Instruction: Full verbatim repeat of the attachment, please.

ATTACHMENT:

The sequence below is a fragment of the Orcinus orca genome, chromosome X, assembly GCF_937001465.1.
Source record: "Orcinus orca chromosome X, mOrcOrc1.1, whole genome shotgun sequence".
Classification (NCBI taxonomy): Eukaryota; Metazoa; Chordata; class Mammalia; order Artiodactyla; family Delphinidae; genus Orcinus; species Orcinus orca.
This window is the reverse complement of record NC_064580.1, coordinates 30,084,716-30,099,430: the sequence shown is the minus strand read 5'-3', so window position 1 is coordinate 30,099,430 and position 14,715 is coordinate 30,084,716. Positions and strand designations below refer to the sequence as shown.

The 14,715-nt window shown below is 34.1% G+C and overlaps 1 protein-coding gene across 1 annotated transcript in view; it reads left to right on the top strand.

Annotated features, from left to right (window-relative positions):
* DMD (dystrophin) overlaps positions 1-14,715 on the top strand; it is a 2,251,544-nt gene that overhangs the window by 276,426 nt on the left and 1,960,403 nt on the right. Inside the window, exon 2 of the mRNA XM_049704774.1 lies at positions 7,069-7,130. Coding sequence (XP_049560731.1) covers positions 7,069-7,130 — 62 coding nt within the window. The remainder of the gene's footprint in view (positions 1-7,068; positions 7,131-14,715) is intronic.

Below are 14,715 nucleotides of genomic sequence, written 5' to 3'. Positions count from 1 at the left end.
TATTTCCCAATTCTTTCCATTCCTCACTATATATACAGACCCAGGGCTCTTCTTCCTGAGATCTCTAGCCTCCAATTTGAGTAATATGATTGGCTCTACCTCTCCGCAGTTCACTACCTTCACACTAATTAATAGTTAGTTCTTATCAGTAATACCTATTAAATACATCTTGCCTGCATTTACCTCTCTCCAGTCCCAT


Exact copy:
The sequence below is a fragment of the Orcinus orca genome, chromosome X, assembly GCF_937001465.1.
Source record: "Orcinus orca chromosome X, mOrcOrc1.1, whole genome shotgun sequence".
Classification (NCBI taxonomy): Eukaryota; Metazoa; Chordata; class Mammalia; order Artiodactyla; family Delphinidae; genus Orcinus; species Orcinus orca.
This window is the reverse complement of record NC_064580.1, coordinates 30,084,716-30,099,430: the sequence shown is the minus strand read 5'-3', so window position 1 is coordinate 30,099,430 and position 14,715 is coordinate 30,084,716. Positions and strand designations below refer to the sequence as shown.

The 14,715-nt window shown below is 34.1% G+C and overlaps 1 protein-coding gene across 1 annotated transcript in view; it reads left to right on the top strand.

Annotated features, from left to right (window-relative positions):
* DMD (dystrophin) overlaps positions 1-14,715 on the top strand; it is a 2,251,544-nt gene that overhangs the window by 276,426 nt on the left and 1,960,403 nt on the right. Inside the window, exon 2 of the mRNA XM_049704774.1 lies at positions 7,069-7,130. Coding sequence (XP_049560731.1) covers positions 7,069-7,130 — 62 coding nt within the window. The remainder of the gene's footprint in view (positions 1-7,068; positions 7,131-14,715) is intronic.

Below are 14,715 nucleotides of genomic sequence, written 5' to 3'. Positions count from 1 at the left end.
TATTTCCCAATTCTTTCCATTCCTCACTATATATACAGACCCAGGGCTCTTCTTCCTGAGATCTCTAGCCTCCAATTTGAGTAATATGATTGGCTCTACCTCTCCGCAGTTCACTACCTTCACACTAATTAATAGTTAGTTCTTATCAGTAATACCTATTAAATACATCTTGCCTGCATTTACCTCTCTCCAGTCCCAT